Effects of NSAIDs on cytotoxic drug efficacy in clinical trials.

Table III

Effects of NSAIDs on cytotoxic drug efficacy in clinical trials.

NSAIDs/chemotherapeuticsCancer typeEffectMechanism of actionAuthor (Refs.)
Celecoxib/paclitaxel, carboplatinNSCLCSynInhibition of COX-2Altorki et al (152)
Celecoxib/docetaxelNSCLCNone-Schneider et al (144)
NSCLCSynInhibition of COX-2Nugent et al (153)
Celecoxib/FOLFIRICRCNone-Maiello et al (143)
Celecoxib/FOLFIRI, CAPIRICRCNone-Kohne et al (142)
Celecoxib/platin derivates, gemcitabine, vinorelbinNSCLCNoneVarious COX-2 expression levelsKoch et al (151)
Celecoxib/carboplatin, docetaxelNSCLCNone-Groen et al (150)
Celecoxib/carboplatinOCSynPotential inhibition of COX-2Legge et al (154)
Celecoxib/transtuzumabBCNone-Dang et al (148)
Rofecoxib/5-FUCRCNone-Becerra et al (147)

[i] Syn, synergiSTIc effect of combinatory therapy; NSCLC, non-small-cell lung carcinoma; CRC, colorectal adenocarcinoma; OC, ovarian cancer; BC, breast adenocarcinoma; SCLC, small-cell lung carcinoma; FOLFIRI, leucovorin + 5-FU + irinotecan; CAPIRI, capecitabine + irinotecan; COX, cyclooxygenase; 5-FU, 5-fluorouracil; -, inadequate dosing.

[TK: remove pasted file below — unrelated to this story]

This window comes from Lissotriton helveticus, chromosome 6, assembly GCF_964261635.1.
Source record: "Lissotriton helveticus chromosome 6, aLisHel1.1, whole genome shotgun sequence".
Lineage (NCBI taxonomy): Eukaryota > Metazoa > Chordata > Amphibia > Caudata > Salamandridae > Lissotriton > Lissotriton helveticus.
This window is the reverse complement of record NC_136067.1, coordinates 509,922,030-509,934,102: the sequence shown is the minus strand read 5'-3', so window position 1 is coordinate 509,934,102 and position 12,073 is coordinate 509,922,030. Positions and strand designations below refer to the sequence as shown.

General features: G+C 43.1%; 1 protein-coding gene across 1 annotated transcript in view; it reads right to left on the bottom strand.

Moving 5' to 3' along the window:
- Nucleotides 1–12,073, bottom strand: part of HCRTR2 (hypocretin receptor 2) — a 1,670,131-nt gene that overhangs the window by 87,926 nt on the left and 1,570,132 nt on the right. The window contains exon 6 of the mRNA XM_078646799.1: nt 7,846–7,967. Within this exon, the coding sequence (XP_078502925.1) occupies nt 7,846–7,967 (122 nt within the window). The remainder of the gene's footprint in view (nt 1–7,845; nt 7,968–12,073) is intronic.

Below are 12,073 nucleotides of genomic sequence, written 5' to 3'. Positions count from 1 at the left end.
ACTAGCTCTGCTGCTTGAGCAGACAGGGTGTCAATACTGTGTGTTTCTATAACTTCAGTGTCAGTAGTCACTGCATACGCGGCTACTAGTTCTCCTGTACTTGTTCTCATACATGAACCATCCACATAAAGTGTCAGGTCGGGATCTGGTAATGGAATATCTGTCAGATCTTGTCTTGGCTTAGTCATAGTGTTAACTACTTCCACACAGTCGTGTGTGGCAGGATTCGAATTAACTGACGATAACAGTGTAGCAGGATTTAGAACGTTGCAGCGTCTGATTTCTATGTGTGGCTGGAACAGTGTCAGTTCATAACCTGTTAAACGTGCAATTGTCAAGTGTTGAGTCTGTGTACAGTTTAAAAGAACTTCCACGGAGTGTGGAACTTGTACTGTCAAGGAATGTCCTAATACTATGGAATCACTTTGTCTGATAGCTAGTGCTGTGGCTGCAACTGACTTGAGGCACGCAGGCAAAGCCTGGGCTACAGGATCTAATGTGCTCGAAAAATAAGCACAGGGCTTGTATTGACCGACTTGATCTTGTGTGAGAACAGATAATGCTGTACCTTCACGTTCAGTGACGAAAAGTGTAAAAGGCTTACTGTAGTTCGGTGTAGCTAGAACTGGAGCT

Conclusion

NSAIDs are potent antitumour drugs, capable of inhibiting tumour angiogenesis, proliferation, invasion and motility, as well as of inducing apoptosis. Furthermore, a number of experimental and preclinical studies indicated that combining NSAIDs with antitumour drugs may improve outcome. The exact mechanism underlying this synergistic effect has not yet been fully elucidated, but may involve several diverse processes, including the inhibition of COX-2 expression, ABC transporter activity or NF-κB. However, the results of combined therapy in clinical trials are mainly disappointing. Despite significant efforts to determine the exact mechanism through which NSAIDs modulate the efficacy of anticancer drugs, there remain several unanswered questions.

Acknowledgements

This study was supported by the Cancer Research Foundation (contact no. O-12-102/0001-00).

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January 2015
Volume 3 Issue 1

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APA
Hiľovská, L., Jendželovský, R., & Fedoročko, P. (2015). Potency of non-steroidal anti-inflammatory drugs in chemotherapy (Review). Molecular and Clinical Oncology, 3, 3-12. https://doi.org/10.3892/mco.2014.446
MLA
Hiľovská, L., Jendželovský, R., Fedoročko, P."Potency of non-steroidal anti-inflammatory drugs in chemotherapy (Review)". Molecular and Clinical Oncology 3.1 (2015): 3-12.
Chicago
Hiľovská, L., Jendželovský, R., Fedoročko, P."Potency of non-steroidal anti-inflammatory drugs in chemotherapy (Review)". Molecular and Clinical Oncology 3, no. 1 (2015): 3-12. https://doi.org/10.3892/mco.2014.446